After ramming only one-third of their Ultimate Uncut release up consumer's less than healed collective ass, in 2006, it was announced that FUNimation was going to re-release the entire TV series remastered in High Definition... but on DVD. These transfers were based on FUNimation's own well-worn Interpositive prints (which I assume are second-generation materials, but have no way to be certain), were matted in a faux-widescreen ratio, and the whole image was hastily smeared into obscurity with grain removal and scratch repair filters, not to mention overzealous saturation boosting that left colors positively atomic. The release was a clusterfuck of epic proportions... but it also meant you could purchase 39 episodes of Dragon Ball Z for $50, or the price of six fucking episodes based on the price of the old singles model. The quality may well have been shit, but at that price, even a turd wrapped in bacon begins to taste like filet mignon. For $450 MSRP, you could have the whole series, and the footprint from their unimpressive "Orange Brick" digipack casing would only take up a small bookshelf instead of an entire tool shed.


Once the "Remastered" seasons were finished in 2009, FUNimation stunned the miniscule public that cares about this sort of thing and announced - not Dragon Ball Kai -  but the release of the Japanese remastered "Dragon Box" collection. The Dragon Box masters were made from Toei's own vaulted IPs in the show's original 4:3 broadcast aspect ratio, had a substantially higher quality frame-by-frame restoration, and is still largely considered the ideal presentation for the show despite the transfers being several years old now. Pieces were said to be strictly limited to the first pressing, and the first set contained 42 episodes at an $80 MSRP - but to FUNimation's credit, that included a handsome chip-board box, two glossy digipacks and a translated hard cover booklet flowing with liner notes. By the time the second set came out the MSRP on both had dropped to $60 a piece, which means even if you bought the first set at full price this release will still set you back slightly less than the prior "Remastered" season sets.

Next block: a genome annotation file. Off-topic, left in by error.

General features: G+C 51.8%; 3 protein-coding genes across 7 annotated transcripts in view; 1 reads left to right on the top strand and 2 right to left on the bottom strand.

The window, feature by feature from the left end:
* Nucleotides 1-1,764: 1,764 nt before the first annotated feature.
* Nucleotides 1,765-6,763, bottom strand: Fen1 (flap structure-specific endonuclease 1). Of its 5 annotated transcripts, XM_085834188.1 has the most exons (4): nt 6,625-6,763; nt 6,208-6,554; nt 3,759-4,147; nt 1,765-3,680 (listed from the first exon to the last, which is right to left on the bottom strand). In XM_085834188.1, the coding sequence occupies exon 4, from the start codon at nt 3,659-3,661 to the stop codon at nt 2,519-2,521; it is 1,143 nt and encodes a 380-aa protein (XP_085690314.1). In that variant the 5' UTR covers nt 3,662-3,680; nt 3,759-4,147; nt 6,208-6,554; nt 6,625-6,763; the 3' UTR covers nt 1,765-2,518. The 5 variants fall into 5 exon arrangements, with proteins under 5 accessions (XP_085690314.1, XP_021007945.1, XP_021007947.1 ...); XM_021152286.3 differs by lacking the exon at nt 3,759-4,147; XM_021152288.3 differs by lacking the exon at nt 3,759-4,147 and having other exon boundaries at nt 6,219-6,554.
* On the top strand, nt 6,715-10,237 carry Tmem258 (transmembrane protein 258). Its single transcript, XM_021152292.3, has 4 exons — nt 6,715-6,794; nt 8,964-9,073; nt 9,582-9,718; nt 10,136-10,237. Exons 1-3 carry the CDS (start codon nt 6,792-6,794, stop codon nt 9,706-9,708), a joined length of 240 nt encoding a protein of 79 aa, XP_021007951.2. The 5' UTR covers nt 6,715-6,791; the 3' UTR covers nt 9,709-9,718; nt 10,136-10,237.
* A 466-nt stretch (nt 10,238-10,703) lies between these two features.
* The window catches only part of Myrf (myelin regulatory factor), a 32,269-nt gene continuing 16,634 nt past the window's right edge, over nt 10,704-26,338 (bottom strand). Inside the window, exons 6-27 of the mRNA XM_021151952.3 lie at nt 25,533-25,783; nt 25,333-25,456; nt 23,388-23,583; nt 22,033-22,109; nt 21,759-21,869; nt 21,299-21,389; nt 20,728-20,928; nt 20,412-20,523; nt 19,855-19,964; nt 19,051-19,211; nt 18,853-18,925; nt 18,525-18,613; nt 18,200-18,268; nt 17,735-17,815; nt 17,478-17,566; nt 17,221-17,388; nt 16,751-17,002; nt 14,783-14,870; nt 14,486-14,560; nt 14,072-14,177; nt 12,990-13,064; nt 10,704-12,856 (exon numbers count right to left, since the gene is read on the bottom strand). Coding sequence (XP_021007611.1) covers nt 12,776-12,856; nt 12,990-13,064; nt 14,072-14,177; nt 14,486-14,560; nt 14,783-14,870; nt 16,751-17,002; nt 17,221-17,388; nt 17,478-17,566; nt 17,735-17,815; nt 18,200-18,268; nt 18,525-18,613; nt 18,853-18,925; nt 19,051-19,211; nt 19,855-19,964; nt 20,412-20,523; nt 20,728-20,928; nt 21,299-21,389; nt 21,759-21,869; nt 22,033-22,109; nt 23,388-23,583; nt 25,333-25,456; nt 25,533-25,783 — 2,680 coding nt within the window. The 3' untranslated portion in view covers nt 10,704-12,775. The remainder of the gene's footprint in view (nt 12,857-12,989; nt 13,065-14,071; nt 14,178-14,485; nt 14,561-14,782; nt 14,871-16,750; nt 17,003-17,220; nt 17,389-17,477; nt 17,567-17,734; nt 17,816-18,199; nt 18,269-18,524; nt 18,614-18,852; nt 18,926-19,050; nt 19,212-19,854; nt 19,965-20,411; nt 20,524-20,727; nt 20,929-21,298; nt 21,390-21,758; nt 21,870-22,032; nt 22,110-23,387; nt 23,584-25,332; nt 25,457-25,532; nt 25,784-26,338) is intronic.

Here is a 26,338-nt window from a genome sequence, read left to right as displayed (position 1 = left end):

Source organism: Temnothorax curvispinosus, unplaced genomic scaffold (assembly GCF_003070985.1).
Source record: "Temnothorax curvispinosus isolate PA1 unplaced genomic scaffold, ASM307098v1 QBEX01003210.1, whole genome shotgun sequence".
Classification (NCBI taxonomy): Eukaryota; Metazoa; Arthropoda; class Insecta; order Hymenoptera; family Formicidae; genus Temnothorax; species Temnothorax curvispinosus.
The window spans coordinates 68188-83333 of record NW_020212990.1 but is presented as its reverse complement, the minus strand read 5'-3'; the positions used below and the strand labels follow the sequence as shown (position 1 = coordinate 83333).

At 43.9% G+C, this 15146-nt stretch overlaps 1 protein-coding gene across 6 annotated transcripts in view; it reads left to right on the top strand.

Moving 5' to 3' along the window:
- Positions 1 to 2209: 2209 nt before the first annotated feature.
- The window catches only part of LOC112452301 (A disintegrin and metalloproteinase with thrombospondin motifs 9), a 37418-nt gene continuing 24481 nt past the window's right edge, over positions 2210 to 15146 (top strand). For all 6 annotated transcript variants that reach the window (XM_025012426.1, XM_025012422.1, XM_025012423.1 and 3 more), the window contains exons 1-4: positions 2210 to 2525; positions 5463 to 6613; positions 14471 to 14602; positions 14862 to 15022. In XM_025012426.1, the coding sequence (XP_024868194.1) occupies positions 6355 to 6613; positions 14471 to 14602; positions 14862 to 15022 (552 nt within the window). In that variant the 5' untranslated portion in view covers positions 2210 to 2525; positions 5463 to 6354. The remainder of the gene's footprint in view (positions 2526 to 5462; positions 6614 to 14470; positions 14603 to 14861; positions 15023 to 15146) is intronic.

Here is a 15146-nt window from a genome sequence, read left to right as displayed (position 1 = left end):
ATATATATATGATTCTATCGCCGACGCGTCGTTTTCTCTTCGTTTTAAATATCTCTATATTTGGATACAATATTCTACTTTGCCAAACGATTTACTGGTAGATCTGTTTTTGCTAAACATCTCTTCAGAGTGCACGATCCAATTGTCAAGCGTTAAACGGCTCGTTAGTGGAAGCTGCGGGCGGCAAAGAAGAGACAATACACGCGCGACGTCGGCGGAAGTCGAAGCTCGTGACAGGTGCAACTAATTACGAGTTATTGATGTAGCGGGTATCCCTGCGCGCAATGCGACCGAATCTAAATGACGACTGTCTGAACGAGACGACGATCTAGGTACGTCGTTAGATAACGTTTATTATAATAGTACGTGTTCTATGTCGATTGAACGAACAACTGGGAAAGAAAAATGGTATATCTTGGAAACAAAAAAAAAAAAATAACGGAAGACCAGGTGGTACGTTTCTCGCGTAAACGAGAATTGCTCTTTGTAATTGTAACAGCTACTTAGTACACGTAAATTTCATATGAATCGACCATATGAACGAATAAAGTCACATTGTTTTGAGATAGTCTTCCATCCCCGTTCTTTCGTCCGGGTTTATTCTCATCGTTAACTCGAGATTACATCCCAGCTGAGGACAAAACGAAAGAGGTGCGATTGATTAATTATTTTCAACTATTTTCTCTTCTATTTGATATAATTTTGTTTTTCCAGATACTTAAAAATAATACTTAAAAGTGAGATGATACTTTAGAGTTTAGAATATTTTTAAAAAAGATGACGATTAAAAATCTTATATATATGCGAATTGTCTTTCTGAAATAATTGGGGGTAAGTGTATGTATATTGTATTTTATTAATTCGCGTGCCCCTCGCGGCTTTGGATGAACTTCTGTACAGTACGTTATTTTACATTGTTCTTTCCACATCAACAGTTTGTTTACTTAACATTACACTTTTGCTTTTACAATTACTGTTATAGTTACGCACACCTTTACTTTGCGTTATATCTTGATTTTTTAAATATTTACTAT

In 2010, FUNimation announced that they would be releasing Toei's "Revival" version, Dragon Ball Kai, which features most of the same animation but an all new score and re-done digital effects. Neato, right? Well, the first rule about Dragon Ball Kai is that you do not talk about Dragon Ball Kai. The second rule about Dragon Ball Kai is that you mention the first four FUNimation sets are being phased out due to soundtrack legalities in favor of heftier box sets with the 'original' Dragon Ball Z score, and move on.